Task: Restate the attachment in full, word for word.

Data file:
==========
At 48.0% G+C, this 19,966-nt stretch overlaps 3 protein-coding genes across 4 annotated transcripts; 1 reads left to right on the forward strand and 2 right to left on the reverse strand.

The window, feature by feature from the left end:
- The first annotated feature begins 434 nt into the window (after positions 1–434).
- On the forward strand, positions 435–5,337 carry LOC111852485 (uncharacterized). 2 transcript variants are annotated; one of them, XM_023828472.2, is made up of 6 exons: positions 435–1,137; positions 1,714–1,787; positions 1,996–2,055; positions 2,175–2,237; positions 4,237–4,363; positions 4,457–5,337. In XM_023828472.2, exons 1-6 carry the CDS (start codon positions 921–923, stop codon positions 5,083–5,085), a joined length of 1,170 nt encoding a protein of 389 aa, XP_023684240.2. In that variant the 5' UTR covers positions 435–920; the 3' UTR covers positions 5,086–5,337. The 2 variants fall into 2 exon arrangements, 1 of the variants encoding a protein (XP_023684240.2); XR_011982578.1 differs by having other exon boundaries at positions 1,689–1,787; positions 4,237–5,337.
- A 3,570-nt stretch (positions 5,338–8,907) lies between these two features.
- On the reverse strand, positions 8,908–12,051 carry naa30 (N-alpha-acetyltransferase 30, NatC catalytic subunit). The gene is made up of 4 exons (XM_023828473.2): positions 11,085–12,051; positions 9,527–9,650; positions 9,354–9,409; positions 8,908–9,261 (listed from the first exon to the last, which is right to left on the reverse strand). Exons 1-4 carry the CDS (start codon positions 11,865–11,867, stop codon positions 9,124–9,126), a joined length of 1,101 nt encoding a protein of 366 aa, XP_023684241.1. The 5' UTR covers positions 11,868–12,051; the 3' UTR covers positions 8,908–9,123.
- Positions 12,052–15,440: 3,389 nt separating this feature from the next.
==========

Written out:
At 48.0% G+C, this 19,966-nt stretch overlaps 3 protein-coding genes across 4 annotated transcripts; 1 reads left to right on the forward strand and 2 right to left on the reverse strand.

The window, feature by feature from the left end:
- The first annotated feature begins 434 nt into the window (after positions 1–434).
- On the forward strand, positions 435–5,337 carry LOC111852485 (uncharacterized). 2 transcript variants are annotated; one of them, XM_023828472.2, is made up of 6 exons: positions 435–1,137; positions 1,714–1,787; positions 1,996–2,055; positions 2,175–2,237; positions 4,237–4,363; positions 4,457–5,337. In XM_023828472.2, exons 1-6 carry the CDS (start codon positions 921–923, stop codon positions 5,083–5,085), a joined length of 1,170 nt encoding a protein of 389 aa, XP_023684240.2. In that variant the 5' UTR covers positions 435–920; the 3' UTR covers positions 5,086–5,337. The 2 variants fall into 2 exon arrangements, 1 of the variants encoding a protein (XP_023684240.2); XR_011982578.1 differs by having other exon boundaries at positions 1,689–1,787; positions 4,237–5,337.
- A 3,570-nt stretch (positions 5,338–8,907) lies between these two features.
- On the reverse strand, positions 8,908–12,051 carry naa30 (N-alpha-acetyltransferase 30, NatC catalytic subunit). The gene is made up of 4 exons (XM_023828473.2): positions 11,085–12,051; positions 9,527–9,650; positions 9,354–9,409; positions 8,908–9,261 (listed from the first exon to the last, which is right to left on the reverse strand). Exons 1-4 carry the CDS (start codon positions 11,865–11,867, stop codon positions 9,124–9,126), a joined length of 1,101 nt encoding a protein of 366 aa, XP_023684241.1. The 5' UTR covers positions 11,868–12,051; the 3' UTR covers positions 8,908–9,123.
- Positions 12,052–15,440: 3,389 nt separating this feature from the next.